The Amazing Hospital of Charity in Seville
The Hospital of Charity in Seville received a great impulse with Miguel de Manara whose profligate life before he joins the Brotherhood of Charity would have inspired the character of Don Juan. The almshouse became more and more active and with him, the most important charitable house in Seville. His wealth enabled him to finish the construction of the church and he founded the hospital in 1664. With its white walls, its dressing of reddish stones and azulejos, the façade offers a typical example of Sevillian Baroque architecture. The square patio adorned with Tuscan arcades is embellished with plants, Dutch ceramic tiles of the XVIIIth century and the fountain decorated with Italian statues featuring Charity.
The façade of the Hospital of Charity, Seville, Spain.
Image source: http://upload.wikimedia.org/wikipedia/commons/b/b3/Fachada_del_Hospital_de_la_Caridad.jpg
The Patio with Tuscan arcades and fountain.
Image source: http://upload.wikimedia.org/wikipedia/commons/4/46/Patio_001.jpg
The main altar of the church irresistibly draws the visitors' attention with the scene of the empty cross above the Entombment sculpted by Pedro Roldan in 1670. This work symbolizes the ultimate act of love for our fellow beings: the burial of the dead. This scene offers a remarkable realism in Spanish art that is never frightened by the extreme representation of pain, sadness and death. For the ornementation of the Hospital church, Miguel de Manara also requested two great artists from Seville, Juan Valdès Leal and Bartolomeo Esteban Murillo, in order to illustrate major themes of his own concerns: vanity of terrestrial existence and charity. The nave of the edifice houses one of the most important collection of paintings in town. "Finis Gloriae Mundi" (1671-1672) by Valdès Leal on the South wall shows the ephemeral character of celebrity. In their tombs are lying the corpses of a bishop, and a knight of the Order of Calatrava. (Manara belonged to this order). In the backstage are found the skeleton of a king in the shade and several skulls. Above, the Christ's hand holds a pair of scales meaning that with death, all men will be equal. As opposed to this macabre pessimism, six paintings by Bartolomeo Esteban Murillo contrast by their pleasantness and depict merciful actions, such as Saint Elizabeth of Hungary looking after a leper (1671-1674). Five paintings out of the eleven were stolen by Marshall Soult during the Napoleonic wars. Today, the hospital still dispenses medical care and social assistance.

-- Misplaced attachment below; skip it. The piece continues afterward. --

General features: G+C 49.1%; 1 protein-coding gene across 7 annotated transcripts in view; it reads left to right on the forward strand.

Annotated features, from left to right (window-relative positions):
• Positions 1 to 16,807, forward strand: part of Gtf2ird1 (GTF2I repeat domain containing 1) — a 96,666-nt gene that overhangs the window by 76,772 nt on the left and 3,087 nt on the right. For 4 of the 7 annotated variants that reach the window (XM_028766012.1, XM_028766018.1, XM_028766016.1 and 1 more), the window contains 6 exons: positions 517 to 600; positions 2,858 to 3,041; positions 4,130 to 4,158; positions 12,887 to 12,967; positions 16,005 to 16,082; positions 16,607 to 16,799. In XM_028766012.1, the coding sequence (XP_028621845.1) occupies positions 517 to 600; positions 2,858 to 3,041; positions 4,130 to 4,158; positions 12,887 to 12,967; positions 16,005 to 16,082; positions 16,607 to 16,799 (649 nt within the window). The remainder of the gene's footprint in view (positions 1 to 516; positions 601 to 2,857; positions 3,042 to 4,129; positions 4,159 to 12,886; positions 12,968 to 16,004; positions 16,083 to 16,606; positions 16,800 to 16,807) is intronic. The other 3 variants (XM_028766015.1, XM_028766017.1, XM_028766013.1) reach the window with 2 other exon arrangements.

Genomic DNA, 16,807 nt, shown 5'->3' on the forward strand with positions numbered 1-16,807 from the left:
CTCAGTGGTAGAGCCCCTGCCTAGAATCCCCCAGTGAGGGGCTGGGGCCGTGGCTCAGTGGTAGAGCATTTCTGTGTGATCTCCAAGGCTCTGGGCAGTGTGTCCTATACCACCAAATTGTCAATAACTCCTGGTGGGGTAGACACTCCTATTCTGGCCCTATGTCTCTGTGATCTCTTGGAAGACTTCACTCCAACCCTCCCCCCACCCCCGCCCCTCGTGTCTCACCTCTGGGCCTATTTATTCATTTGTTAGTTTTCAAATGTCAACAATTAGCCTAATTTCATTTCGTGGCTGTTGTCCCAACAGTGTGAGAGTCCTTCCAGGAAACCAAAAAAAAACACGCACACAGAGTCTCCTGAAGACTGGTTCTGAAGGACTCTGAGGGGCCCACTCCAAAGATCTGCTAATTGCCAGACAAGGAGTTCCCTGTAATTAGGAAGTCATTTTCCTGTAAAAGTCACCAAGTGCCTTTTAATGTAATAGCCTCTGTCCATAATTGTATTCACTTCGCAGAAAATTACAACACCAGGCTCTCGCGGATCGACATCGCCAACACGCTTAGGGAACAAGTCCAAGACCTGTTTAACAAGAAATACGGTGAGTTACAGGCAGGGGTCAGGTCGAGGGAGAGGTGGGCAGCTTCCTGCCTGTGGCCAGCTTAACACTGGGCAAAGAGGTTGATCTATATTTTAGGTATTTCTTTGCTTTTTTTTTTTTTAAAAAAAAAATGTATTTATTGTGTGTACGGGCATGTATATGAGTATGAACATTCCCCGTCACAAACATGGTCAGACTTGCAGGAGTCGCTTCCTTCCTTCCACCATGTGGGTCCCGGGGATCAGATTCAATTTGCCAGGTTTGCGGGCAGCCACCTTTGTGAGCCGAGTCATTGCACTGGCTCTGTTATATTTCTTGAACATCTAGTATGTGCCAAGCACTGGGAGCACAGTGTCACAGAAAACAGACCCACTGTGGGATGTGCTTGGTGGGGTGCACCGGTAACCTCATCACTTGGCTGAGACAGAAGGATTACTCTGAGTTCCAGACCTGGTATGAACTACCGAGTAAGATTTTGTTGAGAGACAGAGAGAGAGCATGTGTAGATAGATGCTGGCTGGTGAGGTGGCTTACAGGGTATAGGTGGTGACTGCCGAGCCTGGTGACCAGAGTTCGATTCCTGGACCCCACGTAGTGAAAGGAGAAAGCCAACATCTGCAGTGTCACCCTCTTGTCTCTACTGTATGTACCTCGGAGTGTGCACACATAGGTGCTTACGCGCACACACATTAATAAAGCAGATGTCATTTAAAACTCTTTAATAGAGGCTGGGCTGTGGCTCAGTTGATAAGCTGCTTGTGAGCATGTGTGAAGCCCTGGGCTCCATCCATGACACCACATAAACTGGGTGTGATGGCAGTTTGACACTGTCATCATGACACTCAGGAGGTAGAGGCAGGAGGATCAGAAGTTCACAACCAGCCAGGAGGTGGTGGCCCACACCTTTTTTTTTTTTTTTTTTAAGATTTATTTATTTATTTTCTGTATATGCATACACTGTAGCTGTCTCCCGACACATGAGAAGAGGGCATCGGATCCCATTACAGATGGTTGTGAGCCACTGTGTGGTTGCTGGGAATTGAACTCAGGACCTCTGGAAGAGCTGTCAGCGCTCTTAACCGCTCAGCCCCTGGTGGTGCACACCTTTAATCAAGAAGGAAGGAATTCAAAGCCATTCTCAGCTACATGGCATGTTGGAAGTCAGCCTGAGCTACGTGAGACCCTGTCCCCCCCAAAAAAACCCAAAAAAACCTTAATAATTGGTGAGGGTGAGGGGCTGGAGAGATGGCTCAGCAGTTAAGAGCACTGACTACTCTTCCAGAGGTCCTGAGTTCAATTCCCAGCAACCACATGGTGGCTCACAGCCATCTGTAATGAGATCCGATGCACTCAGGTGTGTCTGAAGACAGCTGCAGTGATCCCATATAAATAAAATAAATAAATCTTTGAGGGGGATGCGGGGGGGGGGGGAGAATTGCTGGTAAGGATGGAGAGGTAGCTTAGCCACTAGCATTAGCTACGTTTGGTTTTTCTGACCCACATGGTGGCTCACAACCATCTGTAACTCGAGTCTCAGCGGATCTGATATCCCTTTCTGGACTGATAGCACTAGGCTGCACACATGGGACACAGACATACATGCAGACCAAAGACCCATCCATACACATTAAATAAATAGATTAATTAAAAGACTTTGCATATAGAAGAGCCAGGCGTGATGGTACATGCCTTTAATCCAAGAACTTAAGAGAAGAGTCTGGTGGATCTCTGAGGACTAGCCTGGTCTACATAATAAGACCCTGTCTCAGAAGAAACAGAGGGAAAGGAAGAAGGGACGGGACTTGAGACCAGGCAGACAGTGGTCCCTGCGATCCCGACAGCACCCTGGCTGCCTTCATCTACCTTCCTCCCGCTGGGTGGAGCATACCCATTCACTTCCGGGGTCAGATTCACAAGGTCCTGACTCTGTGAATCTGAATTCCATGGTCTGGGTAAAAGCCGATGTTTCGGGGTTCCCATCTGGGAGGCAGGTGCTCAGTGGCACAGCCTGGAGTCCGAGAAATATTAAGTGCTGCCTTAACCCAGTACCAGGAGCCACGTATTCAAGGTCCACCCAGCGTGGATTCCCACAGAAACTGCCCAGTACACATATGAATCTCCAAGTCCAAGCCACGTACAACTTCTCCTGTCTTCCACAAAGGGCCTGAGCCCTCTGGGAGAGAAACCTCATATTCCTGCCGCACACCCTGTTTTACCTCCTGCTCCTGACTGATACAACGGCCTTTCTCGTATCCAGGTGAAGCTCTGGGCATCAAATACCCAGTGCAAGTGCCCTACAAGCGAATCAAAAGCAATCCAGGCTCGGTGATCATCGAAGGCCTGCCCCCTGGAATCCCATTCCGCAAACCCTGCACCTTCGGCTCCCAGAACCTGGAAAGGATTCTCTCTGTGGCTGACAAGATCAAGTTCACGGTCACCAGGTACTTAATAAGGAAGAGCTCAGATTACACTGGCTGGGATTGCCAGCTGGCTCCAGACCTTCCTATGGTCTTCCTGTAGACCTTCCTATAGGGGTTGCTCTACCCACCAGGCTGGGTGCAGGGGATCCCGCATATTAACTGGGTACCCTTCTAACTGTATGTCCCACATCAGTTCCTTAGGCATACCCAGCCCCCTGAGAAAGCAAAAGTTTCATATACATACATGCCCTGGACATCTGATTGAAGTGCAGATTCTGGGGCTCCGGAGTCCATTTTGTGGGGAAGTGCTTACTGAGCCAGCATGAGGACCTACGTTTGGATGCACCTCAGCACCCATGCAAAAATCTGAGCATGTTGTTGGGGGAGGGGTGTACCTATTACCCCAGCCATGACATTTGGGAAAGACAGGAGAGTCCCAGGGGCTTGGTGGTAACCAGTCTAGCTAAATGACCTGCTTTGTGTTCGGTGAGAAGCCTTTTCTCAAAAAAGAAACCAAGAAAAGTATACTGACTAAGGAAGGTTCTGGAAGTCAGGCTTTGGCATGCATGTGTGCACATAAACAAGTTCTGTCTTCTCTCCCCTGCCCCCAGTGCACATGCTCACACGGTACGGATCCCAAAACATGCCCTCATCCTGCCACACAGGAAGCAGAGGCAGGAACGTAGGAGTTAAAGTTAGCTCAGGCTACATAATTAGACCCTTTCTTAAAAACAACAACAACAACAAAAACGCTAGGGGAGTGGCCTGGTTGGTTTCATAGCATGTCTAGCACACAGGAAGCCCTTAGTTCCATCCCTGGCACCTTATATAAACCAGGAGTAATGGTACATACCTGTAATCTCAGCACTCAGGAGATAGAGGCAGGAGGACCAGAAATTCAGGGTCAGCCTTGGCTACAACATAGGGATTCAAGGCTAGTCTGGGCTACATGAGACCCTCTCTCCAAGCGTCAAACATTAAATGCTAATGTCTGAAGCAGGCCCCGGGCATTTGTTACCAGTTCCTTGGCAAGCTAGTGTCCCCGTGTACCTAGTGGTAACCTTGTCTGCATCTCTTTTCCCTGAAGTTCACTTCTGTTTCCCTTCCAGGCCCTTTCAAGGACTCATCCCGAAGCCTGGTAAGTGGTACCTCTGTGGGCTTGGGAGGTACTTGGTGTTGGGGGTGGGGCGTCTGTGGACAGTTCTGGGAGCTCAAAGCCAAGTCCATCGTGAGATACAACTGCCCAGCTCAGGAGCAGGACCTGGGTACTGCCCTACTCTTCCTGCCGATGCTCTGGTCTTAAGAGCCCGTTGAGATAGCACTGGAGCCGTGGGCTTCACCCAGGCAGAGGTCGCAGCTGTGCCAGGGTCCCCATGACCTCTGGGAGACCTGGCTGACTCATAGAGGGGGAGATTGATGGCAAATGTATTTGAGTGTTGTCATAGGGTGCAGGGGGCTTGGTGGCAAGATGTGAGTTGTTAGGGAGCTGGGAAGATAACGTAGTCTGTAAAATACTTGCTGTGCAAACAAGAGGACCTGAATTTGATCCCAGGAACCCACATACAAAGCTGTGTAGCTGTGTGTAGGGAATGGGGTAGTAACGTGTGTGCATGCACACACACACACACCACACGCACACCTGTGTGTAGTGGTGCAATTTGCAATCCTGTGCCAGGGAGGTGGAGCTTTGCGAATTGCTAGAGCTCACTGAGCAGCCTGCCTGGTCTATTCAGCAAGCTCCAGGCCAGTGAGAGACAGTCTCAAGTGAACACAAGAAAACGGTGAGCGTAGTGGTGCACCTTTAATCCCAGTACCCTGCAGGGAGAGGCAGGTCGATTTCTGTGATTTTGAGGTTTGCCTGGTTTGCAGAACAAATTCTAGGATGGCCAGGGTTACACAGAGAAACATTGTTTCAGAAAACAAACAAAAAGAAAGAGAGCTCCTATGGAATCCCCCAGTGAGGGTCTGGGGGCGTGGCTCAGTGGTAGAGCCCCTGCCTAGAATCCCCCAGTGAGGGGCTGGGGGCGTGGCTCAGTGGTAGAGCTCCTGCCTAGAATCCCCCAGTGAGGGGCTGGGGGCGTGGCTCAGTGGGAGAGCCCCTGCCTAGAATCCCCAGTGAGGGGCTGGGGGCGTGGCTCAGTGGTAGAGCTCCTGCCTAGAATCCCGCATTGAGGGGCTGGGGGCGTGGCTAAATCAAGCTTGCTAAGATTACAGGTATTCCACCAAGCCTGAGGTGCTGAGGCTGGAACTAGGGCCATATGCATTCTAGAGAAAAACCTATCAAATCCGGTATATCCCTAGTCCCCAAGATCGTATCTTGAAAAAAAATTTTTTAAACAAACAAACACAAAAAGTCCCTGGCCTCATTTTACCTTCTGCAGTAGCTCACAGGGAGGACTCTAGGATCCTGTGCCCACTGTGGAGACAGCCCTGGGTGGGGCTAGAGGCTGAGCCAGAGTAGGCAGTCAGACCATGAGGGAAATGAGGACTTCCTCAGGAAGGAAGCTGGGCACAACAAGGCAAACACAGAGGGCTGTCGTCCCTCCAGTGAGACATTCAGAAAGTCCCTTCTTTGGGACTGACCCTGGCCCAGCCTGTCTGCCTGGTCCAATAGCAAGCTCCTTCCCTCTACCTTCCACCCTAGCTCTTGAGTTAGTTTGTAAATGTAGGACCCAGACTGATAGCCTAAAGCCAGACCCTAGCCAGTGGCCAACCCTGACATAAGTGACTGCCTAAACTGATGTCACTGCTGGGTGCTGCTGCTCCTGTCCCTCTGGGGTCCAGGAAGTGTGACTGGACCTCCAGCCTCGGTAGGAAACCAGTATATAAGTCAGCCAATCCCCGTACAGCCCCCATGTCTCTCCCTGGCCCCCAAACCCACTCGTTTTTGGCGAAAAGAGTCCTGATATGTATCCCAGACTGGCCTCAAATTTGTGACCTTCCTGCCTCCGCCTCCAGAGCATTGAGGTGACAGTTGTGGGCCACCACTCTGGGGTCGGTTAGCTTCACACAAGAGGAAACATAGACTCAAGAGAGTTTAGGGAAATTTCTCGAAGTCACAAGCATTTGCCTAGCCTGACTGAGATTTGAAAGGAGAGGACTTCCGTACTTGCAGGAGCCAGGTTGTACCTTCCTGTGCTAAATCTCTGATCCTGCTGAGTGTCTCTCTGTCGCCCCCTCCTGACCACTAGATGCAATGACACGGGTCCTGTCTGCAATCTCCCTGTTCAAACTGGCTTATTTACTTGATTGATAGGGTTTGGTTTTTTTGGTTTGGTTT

The main altar, the Entombment by Pedro Roldan, 1670.
Image source : http://upload.wikimedia.org/wikipedia/commons/6/6b/Altar_mayor_001.jpg
The symbolic "Finis Gloriae Mundi" by Juan Valdez Leal, 1670-1671.
Image source: http://upload.wikimedia.org/wikipedia/commons/3/36/Finis_gloriae_mundi_from_Juan_Valdez_Leal.jpg